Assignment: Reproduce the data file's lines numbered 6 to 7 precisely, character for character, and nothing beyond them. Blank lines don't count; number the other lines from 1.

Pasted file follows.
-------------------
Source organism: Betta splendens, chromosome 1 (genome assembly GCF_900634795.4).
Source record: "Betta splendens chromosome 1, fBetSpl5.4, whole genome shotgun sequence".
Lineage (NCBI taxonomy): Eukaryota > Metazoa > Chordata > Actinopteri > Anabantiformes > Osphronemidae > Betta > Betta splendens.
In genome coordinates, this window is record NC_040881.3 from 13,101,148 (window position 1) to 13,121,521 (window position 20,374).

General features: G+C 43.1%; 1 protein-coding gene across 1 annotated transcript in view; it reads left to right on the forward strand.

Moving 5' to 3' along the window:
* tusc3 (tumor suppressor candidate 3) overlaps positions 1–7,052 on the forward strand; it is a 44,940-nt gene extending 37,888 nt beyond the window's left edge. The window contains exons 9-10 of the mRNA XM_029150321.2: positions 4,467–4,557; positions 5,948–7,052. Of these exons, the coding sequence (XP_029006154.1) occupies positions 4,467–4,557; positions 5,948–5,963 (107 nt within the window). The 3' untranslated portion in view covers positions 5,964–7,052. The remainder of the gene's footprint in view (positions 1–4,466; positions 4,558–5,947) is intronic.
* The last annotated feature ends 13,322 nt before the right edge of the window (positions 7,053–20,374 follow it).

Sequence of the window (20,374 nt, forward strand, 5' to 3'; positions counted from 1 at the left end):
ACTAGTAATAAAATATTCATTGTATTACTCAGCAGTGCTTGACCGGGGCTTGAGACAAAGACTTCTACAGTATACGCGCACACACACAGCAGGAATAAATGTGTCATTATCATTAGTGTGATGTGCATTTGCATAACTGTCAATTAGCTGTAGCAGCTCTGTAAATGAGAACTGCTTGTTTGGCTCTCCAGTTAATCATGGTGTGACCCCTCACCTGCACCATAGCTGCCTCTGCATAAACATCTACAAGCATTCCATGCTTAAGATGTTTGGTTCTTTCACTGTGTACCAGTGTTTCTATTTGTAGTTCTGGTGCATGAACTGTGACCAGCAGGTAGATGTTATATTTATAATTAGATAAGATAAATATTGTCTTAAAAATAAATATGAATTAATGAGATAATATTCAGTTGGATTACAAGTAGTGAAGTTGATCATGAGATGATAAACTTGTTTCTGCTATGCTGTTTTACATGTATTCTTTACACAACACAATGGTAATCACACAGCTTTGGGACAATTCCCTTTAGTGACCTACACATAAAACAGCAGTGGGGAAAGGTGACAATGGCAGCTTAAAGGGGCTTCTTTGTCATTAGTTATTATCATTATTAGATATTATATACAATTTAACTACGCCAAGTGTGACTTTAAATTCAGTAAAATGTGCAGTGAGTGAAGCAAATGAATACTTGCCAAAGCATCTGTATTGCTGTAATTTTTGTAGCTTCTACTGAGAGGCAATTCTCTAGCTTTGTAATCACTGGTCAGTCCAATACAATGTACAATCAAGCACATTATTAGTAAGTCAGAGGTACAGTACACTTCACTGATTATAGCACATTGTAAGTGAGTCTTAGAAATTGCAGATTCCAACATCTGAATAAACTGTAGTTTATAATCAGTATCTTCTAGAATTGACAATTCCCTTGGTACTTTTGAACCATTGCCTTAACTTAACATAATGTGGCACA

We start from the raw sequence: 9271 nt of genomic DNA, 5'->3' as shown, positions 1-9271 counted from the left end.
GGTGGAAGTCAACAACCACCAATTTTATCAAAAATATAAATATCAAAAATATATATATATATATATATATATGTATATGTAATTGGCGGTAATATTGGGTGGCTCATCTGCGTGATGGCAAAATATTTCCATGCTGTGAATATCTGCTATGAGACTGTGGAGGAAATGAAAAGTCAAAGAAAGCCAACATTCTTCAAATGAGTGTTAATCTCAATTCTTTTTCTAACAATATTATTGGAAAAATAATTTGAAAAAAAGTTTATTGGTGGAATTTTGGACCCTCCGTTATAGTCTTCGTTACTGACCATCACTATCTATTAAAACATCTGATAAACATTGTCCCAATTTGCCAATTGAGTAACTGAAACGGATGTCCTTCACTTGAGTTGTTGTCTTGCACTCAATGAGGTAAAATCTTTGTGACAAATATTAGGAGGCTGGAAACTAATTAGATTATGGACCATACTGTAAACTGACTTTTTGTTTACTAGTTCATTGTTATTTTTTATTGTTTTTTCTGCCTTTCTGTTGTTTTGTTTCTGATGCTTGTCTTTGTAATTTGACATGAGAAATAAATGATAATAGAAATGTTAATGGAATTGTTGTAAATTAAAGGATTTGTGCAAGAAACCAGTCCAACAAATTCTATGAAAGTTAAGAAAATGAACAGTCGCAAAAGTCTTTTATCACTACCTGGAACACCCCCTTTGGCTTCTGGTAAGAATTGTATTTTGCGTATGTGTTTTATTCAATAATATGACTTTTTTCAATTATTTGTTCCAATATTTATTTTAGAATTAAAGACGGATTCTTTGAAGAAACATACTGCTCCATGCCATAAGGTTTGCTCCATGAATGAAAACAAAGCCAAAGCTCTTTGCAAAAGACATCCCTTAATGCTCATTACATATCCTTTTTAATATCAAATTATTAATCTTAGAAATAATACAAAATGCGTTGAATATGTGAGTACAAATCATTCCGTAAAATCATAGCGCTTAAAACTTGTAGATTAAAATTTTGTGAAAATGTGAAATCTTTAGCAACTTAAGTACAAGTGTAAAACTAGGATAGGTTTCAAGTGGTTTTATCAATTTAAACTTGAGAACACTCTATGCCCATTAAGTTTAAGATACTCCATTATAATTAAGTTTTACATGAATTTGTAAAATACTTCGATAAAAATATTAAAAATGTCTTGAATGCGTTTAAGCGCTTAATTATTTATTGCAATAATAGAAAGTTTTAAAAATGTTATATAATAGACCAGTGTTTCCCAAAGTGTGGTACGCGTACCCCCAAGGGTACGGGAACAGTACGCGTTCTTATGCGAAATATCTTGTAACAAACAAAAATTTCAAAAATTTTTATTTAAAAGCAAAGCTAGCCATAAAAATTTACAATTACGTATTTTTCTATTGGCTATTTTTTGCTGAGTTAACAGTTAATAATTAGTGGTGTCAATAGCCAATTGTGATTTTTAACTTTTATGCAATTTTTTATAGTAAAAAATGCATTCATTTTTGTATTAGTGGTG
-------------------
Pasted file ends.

Moving 5' to 3' along the window:
* tusc3 (tumor suppressor candidate 3) overlaps positions 1–7,052 on the forward strand; it is a 44,940-nt gene extending 37,888 nt beyond the window's left edge. The window contains exons 9-10 of the mRNA XM_029150321.2: positions 4,467–4,557; positions 5,948–7,052. Of these exons, the coding sequence (XP_029006154.1) occupies positions 4,467–4,557; positions 5,948–5,963 (107 nt within the window). The 3' untranslated portion in view covers positions 5,964–7,052. The remainder of the gene's footprint in view (positions 1–4,466; positions 4,558–5,947) is intronic.